According to the EPA the overall environmental impact of BioDiesel was 50% less than that of PetroDiesel. Finally, BioDiesel is a renewable resource. We’re not going to run out and we can always make more – plus it can help revitalize our agricultural economy.
So I went and bought the truck. It wasn’t cheap. The Diesel engine adds about $5000 to the total cost of the vehicle. Almost as expensive were the features my wife thought a ‘family’ truck ought to have. I’d been planning to strip it down to the bones and keep the price low, but as it turned out, once we added things like automatic windows and door locks, the whole package ended up being several thousand dollars more than I’d planned to spend.
Fortunately my old Nissan Frontier has held its value really well and I was able to get a better price for it than I’d ever expected, plus I found a way to qualify for an extra $1300 in rebates from Dodge, bringing the total price a bit closer to my target. Nonetheless, it’s still the most expensive vehicle I’ve ever bought, so it’s a good thing Diesel engines just about last forever, since I may have to drive it that long to justify the cost.
From the very first time I refilled the gas tank I’ve been running on BioDiesel. I wanted to start out with BioDiesel from the very beginning in order to avoid problems with deposits from regular diesel. I’ve been experimenting with mixes between 20% and 90%.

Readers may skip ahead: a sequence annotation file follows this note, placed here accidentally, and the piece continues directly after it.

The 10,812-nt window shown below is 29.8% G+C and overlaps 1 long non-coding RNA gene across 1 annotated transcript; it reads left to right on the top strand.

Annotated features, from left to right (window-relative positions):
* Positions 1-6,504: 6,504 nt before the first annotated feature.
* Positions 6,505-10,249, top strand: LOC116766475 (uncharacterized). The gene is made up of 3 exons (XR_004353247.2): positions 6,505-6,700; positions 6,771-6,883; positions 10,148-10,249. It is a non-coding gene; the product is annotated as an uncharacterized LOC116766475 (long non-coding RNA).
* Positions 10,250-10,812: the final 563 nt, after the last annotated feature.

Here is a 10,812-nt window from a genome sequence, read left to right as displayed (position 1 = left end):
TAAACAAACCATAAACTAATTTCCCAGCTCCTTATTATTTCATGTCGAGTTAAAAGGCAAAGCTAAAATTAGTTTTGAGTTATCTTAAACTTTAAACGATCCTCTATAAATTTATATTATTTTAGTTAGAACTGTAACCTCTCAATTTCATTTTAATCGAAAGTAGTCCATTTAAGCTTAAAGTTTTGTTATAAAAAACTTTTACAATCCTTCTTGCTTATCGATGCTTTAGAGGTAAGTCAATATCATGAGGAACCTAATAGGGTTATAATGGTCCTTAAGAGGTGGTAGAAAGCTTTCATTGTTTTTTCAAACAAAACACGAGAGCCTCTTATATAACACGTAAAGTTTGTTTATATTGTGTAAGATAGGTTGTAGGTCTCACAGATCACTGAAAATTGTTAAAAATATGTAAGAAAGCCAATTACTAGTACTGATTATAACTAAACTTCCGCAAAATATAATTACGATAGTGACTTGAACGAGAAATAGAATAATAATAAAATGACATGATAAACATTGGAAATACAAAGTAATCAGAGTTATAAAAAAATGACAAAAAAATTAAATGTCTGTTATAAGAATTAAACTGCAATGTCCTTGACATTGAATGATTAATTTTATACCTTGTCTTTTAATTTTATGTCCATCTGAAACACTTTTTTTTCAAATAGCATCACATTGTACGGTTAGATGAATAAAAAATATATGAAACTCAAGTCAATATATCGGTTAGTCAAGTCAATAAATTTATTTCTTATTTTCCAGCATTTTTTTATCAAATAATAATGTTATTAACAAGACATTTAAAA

I’ve gone about 500 miles of mostly commuter and urban driving so far, and have found that gas mileage seems to be better with the biodiesel than I was getting on the tank of pure PetroDiesel the dealership gave me. I’m still assessing it, but it looks like mileage is about 15% higher with a 20% mix of BioDiesel. Mileage benefits may drop off at higher percentages of BioDiesel. Diesel engine mileage also goes up over time as the engine gets broken in. Others have reported mileage as high as 25 mpg running BioDiesel in a broken-in engine, which is awfully good for a large truck.
My purchase coincided with the gas price here in Texas breaking the $3 barrier, so it’s nice to be using a fuel which is already universally at or a bit below the cost of Unleaded in addition to getting good mileage. I’ve also noticed that with a high mix of BioDiesel the engine noise goes down substantially. Engine noise has always been one of the drawbacks of Diesel engines, and the BioDiesel lowers it enough that I can actually order at a drive-thru without having to turn off the engine.